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How to Profile Your Poker Opponents

Profile your poker opponents

4 minutes

Posted by: Ivan

You know what they say: poker takes a lifetime to master. It means that the basics aren’t going to get you very far.

Knowing the poker rules is far from enough for those who want to play the game for real. Learning mathematics behind it can help you get ahead and develop a deeper understanding, but you aren’t playing alone.

Every time you sit down to play, you'll be up against other players, and they come in all shapes and sizes.

The ability to quickly profile and understand different types of players at your table can significantly boost your results.

This article talks about the most common kind of players found on poker tables, real or virtual. While there are still nuances, you'll need to understand and adjust to, learning about these fundamental profiles is an excellent starting point.

Reading the “Enemy”

To be successful, a player must be able to assess the opponents’ styles and flaws. This is possible through careful observation and the recognition of some tell-tale patterns.

Profiling works differently depending on whether you’re playing online or live. In live games, you can watch for poker tells like facial expressions, changes in breathing, and other physical signs.

When playing online, the gambling patterns and what they take to a showdown are all the information you’ll get.

In both cases, the showdown tells a lot about other players' strategies and ways of thinking. Every playing style has a weak spot, so we encourage you to practice online and test your skills, for example, at platforms like Storspiller.

With this information, you can try to find ways to deceive and trap your opponents.

However, profiling can be tricky when there are many players on the table. You need to stay focused on the game at all times and avoid any distractions. This isn’t always easy, but it’s necessary if you want to become a good poker player.

Reading players styles

Fundamental Poker Theorems

If you thought you’d left theorems behind with high school, get ready for a rude awakening. Two theorems are considered the cornerstones of poker strategy: Fundamental Theorem of Poker and Morton’s Theorem.

The Fundamental Theorem by David Sklansky points that the best way to win is to induce the opponent to make mistakes.

It’s perfect for a heads-up situation.

Morton’s Theorem is commonly applied to multi-way games, and it says that one has better chances when the opponents make the right choices.

For instance, if your opponents fold to a bet, even when they should, they’re increasing your winning odds, leaving a bigger pot behind. Both theorems may sound contradictory, but they’re applied to different situations.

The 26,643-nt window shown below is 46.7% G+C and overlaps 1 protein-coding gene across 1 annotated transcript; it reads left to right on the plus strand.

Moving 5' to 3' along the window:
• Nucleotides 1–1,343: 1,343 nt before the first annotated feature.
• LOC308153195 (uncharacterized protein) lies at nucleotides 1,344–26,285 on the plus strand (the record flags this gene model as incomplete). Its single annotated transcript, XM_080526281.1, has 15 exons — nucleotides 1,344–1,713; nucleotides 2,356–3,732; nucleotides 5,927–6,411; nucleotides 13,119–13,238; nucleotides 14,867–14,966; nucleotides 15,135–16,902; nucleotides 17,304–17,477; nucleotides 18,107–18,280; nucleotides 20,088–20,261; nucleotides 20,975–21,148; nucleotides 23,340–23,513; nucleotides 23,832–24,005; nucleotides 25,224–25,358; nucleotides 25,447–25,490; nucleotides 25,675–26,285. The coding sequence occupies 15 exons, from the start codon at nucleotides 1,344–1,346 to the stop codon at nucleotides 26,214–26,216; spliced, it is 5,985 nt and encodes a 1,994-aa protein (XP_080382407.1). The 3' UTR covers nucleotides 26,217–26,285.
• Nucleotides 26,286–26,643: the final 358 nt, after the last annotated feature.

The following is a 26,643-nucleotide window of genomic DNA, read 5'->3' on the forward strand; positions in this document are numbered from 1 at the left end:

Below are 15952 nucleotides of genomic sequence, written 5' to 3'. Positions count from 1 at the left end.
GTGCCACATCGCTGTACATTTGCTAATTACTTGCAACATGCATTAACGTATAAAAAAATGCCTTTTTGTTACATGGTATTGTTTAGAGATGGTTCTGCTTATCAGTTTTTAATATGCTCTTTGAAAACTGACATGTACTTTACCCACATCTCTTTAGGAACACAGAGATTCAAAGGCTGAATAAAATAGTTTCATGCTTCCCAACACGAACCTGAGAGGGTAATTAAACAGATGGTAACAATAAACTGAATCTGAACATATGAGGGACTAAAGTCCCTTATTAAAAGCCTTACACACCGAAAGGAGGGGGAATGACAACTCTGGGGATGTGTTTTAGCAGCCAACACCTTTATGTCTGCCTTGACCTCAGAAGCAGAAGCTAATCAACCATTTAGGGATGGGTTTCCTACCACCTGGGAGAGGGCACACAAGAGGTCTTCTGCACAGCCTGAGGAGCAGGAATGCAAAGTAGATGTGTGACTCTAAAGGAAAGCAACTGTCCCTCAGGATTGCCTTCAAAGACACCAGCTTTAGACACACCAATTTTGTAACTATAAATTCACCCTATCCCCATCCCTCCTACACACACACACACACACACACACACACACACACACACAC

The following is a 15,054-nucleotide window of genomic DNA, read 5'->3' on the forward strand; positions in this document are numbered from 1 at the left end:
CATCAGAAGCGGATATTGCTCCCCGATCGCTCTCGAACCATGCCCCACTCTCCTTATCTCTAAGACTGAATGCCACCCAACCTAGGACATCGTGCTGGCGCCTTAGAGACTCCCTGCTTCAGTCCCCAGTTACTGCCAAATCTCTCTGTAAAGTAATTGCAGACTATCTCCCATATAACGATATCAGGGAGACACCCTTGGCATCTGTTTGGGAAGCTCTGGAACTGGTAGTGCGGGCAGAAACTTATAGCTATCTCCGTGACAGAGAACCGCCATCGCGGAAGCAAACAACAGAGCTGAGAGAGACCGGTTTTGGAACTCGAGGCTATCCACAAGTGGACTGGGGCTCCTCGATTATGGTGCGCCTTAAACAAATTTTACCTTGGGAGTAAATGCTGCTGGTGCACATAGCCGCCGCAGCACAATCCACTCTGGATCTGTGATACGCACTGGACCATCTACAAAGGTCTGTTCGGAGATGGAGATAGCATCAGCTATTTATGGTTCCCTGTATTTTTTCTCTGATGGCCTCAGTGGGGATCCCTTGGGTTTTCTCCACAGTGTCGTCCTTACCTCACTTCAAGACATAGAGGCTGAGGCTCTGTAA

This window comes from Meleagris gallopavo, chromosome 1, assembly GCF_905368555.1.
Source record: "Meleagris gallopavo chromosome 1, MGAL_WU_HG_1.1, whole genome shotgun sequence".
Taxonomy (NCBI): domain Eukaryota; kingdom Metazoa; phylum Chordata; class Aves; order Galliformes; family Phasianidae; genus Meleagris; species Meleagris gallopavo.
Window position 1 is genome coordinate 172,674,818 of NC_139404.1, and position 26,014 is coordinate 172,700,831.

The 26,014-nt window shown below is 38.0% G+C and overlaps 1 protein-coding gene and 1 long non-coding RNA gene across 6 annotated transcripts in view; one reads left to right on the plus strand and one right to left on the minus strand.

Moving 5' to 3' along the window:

Analyzing the Competition

Every opponent you encounter along the way is different. Still, poker players will identify themselves as more aggressive or defensive, which here will be called “passive.”

So, passive or aggressive players can be tight or loose, which leads us to four main profiles. Most players you come across will lean towards one of these types.


A tight-aggressive player will bet and raise postflop while keeping it cool preflop. It’s an advisable style for beginners, and it’s also a profitable one when well-played.

They will keep their poker hand ranges before the flop narrow, making it easier for them to play after the flop is out. While usually profitable, it can be a bit boring style to play as it requires a lot of patience.


This type is more prone to wild guesses and higher preflop bets. When played correctly, it can be more profitable, but this comes at a cost.

This style of play is also more dangerous and volatile since it’s easier to make mistakes playing like this. You’ll find yourself in many difficult spots and will have to rely on your knowledge, experience, and instinct to navigate these spots correctly.

Four types of poker players


Passive players have way less attitude than their aggressive counterparts. It means they won’t be betting or raising very much, but they will call a lot and quite often.

Tight-passive players rarely bluff or even call, so you know they’ve got something when they start calling bets and especially betting out themselves. They’re generally easy to play against as they’ll just let you take the pot most of the time if they don’t connect with the board.


Loose-passive players also lack initiative, but they tend to call bets more often. They go with the flow and call bets even when there’s no reason to do so. Mind your bluffs around those players.

Against a player you identify as loose-passive, there is no point in trying to get them to fold. Instead, wait for big hands and make big bets when you have it. They'll still call you, and you'll end up winning many big pots off of this player type.

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